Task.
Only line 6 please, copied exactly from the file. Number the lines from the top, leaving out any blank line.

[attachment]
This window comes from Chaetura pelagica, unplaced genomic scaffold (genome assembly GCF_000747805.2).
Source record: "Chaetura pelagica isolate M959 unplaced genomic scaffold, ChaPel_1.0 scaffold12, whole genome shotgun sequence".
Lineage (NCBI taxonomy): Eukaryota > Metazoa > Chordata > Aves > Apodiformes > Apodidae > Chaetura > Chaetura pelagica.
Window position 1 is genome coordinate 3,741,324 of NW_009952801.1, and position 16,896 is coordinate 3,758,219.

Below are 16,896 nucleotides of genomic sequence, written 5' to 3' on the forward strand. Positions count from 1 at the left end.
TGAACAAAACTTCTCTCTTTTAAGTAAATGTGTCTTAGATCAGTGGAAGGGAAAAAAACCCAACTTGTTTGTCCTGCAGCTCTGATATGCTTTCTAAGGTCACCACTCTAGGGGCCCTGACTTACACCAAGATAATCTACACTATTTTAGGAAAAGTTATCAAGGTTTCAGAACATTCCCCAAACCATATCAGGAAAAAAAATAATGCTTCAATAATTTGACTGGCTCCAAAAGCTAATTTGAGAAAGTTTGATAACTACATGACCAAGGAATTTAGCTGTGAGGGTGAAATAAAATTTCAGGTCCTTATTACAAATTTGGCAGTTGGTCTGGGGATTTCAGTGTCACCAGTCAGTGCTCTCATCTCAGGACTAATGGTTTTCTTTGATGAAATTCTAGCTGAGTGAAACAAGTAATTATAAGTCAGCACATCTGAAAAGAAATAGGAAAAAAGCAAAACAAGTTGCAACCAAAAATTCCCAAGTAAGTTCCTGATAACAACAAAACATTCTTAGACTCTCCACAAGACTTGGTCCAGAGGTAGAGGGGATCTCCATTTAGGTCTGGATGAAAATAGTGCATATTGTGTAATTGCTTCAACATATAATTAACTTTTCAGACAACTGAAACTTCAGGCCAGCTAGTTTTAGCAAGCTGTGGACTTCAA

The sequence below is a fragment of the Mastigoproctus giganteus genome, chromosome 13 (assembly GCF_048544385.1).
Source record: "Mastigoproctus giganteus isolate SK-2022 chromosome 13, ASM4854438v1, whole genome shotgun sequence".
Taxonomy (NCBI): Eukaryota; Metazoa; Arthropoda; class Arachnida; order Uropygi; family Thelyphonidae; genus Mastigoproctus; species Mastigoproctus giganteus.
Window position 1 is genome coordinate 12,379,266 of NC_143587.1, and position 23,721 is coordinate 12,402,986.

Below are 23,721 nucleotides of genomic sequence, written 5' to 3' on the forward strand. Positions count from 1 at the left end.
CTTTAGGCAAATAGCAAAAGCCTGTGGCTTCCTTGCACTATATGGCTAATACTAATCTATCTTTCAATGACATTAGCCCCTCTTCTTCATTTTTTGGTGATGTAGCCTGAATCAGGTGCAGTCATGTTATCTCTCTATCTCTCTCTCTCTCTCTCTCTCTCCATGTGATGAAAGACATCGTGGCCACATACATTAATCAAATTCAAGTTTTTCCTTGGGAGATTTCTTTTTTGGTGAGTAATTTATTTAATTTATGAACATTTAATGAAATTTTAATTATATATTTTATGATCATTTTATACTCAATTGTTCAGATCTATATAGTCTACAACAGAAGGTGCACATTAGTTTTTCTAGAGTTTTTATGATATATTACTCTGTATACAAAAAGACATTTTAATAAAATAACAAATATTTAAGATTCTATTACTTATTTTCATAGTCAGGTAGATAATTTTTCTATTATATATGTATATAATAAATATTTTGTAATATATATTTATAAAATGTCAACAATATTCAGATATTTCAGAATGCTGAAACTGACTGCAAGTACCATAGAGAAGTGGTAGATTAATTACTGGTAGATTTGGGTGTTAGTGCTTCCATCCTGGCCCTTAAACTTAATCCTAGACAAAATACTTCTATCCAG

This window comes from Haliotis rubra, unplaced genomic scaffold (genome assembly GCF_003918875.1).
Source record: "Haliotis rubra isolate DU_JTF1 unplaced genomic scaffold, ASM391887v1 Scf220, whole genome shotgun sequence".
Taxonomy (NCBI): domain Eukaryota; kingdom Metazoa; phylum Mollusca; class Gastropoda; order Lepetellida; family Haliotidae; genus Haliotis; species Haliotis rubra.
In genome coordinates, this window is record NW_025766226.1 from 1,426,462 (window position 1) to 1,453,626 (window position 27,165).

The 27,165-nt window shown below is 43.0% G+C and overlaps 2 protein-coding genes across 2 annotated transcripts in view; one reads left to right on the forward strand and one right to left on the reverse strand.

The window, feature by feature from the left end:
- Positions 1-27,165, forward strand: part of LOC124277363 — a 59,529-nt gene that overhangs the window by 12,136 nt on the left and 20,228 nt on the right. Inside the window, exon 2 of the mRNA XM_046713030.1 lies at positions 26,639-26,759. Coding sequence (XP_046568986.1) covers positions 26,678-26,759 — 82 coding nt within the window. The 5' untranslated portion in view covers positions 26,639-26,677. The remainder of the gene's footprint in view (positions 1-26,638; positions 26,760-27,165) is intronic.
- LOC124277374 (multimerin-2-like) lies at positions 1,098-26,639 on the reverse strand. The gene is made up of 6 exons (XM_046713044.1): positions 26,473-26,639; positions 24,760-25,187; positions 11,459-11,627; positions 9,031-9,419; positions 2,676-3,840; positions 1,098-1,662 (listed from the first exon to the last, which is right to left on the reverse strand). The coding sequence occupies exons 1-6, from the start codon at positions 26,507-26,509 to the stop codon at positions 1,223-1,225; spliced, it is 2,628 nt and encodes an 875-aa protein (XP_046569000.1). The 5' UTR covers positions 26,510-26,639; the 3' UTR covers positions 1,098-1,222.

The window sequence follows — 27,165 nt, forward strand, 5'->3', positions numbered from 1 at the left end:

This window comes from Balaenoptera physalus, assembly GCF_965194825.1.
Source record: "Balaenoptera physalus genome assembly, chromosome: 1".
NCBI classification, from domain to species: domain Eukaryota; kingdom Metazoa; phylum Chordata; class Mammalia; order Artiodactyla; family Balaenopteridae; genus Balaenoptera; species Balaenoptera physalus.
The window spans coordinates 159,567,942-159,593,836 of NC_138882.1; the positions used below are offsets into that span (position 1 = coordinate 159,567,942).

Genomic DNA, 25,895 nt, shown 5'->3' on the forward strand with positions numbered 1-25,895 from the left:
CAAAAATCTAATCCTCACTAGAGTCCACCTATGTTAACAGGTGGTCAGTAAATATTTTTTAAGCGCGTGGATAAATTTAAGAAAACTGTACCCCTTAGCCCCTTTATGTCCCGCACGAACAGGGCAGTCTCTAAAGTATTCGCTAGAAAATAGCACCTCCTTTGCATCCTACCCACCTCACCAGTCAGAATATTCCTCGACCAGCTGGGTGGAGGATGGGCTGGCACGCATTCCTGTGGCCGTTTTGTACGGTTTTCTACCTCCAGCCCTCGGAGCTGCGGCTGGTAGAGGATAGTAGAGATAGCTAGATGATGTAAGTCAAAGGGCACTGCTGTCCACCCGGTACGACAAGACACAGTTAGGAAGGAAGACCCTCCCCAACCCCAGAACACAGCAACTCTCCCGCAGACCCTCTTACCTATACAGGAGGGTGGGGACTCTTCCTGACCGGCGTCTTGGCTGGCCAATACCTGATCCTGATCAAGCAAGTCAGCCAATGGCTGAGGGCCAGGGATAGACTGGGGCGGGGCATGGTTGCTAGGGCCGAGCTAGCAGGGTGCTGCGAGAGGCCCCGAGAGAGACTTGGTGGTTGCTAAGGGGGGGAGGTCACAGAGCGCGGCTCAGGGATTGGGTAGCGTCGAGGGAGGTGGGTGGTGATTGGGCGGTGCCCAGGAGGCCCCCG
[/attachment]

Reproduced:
TGAACAAAACTTCTCTCTTTTAAGTAAATGTGTCTTAGATCAGTGGAAGGGAAAAAAACCCAACTTGTTTGTCCTGCAGCTCTGATATGCTTTCTAAGGTCACCACTCTAGGGGCCCTGACTTACACCAAGATAATCTACACTATTTTAGGAAAAGTTATCAAGGTTTCAGAACATTCCCCAAACCATATCAGGAAAAAAAATAATGCTTCAATAATTTGACTGGCTCCAAAAGCTAATTTGAGAAAGTTTGATAACTACATGACCAAGGAATTTAGCTGTGAGGGTGAAATAAAATTTCAGGTCCTTATTACAAATTTGGCAGTTGGTCTGGGGATTTCAGTGTCACCAGTCAGTGCTCTCATCTCAGGACTAATGGTTTTCTTTGATGAAATTCTAGCTGAGTGAAACAAGTAATTATAAGTCAGCACATCTGAAAAGAAATAGGAAAAAAGCAAAACAAGTTGCAACCAAAAATTCCCAAGTAAGTTCCTGATAACAACAAAACATTCTTAGACTCTCCACAAGACTTGGTCCAGAGGTAGAGGGGATCTCCATTTAGGTCTGGATGAAAATAGTGCATATTGTGTAATTGCTTCAACATATAATTAACTTTTCAGACAACTGAAACTTCAGGCCAGCTAGTTTTAGCAAGCTGTGGACTTCAA